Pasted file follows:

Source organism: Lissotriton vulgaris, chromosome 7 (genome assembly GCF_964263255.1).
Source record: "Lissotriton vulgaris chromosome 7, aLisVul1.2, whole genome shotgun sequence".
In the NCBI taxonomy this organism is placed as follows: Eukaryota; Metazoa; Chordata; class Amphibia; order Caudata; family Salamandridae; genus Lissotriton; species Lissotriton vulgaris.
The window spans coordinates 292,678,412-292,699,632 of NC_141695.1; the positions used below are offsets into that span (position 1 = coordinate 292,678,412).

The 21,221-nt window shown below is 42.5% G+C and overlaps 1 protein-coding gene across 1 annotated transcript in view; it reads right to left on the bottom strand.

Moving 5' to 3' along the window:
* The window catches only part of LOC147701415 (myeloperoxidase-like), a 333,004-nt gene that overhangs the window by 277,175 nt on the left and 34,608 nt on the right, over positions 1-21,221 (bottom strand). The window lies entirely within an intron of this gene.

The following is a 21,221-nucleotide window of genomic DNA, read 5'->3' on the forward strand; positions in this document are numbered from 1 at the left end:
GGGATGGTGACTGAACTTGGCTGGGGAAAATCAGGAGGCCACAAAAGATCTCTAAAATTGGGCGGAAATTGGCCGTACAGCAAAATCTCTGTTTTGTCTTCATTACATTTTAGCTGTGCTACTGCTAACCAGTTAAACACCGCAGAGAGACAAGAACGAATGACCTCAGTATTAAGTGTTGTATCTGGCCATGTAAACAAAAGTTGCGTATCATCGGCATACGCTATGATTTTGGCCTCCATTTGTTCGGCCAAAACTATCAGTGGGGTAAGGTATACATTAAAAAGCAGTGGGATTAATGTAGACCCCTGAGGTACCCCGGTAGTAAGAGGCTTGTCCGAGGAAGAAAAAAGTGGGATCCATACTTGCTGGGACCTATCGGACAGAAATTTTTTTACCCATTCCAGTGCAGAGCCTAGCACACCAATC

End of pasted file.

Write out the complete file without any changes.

Source organism: Lissotriton vulgaris, chromosome 7 (genome assembly GCF_964263255.1).
Source record: "Lissotriton vulgaris chromosome 7, aLisVul1.2, whole genome shotgun sequence".
In the NCBI taxonomy this organism is placed as follows: Eukaryota; Metazoa; Chordata; class Amphibia; order Caudata; family Salamandridae; genus Lissotriton; species Lissotriton vulgaris.
The window spans coordinates 292,678,412-292,699,632 of NC_141695.1; the positions used below are offsets into that span (position 1 = coordinate 292,678,412).

The 21,221-nt window shown below is 42.5% G+C and overlaps 1 protein-coding gene across 1 annotated transcript in view; it reads right to left on the bottom strand.

Moving 5' to 3' along the window:
* The window catches only part of LOC147701415 (myeloperoxidase-like), a 333,004-nt gene that overhangs the window by 277,175 nt on the left and 34,608 nt on the right, over positions 1-21,221 (bottom strand). The window lies entirely within an intron of this gene.

The following is a 21,221-nucleotide window of genomic DNA, read 5'->3' on the forward strand; positions in this document are numbered from 1 at the left end:
GGGATGGTGACTGAACTTGGCTGGGGAAAATCAGGAGGCCACAAAAGATCTCTAAAATTGGGCGGAAATTGGCCGTACAGCAAAATCTCTGTTTTGTCTTCATTACATTTTAGCTGTGCTACTGCTAACCAGTTAAACACCGCAGAGAGACAAGAACGAATGACCTCAGTATTAAGTGTTGTATCTGGCCATGTAAACAAAAGTTGCGTATCATCGGCATACGCTATGATTTTGGCCTCCATTTGTTCGGCCAAAACTATCAGTGGGGTAAGGTATACATTAAAAAGCAGTGGGATTAATGTAGACCCCTGAGGTACCCCGGTAGTAAGAGGCTTGTCCGAGGAAGAAAAAAGTGGGATCCATACTTGCTGGGACCTATCGGACAGAAATTTTTTTACCCATTCCAGTGCAGAGCCTAGCACACCAATC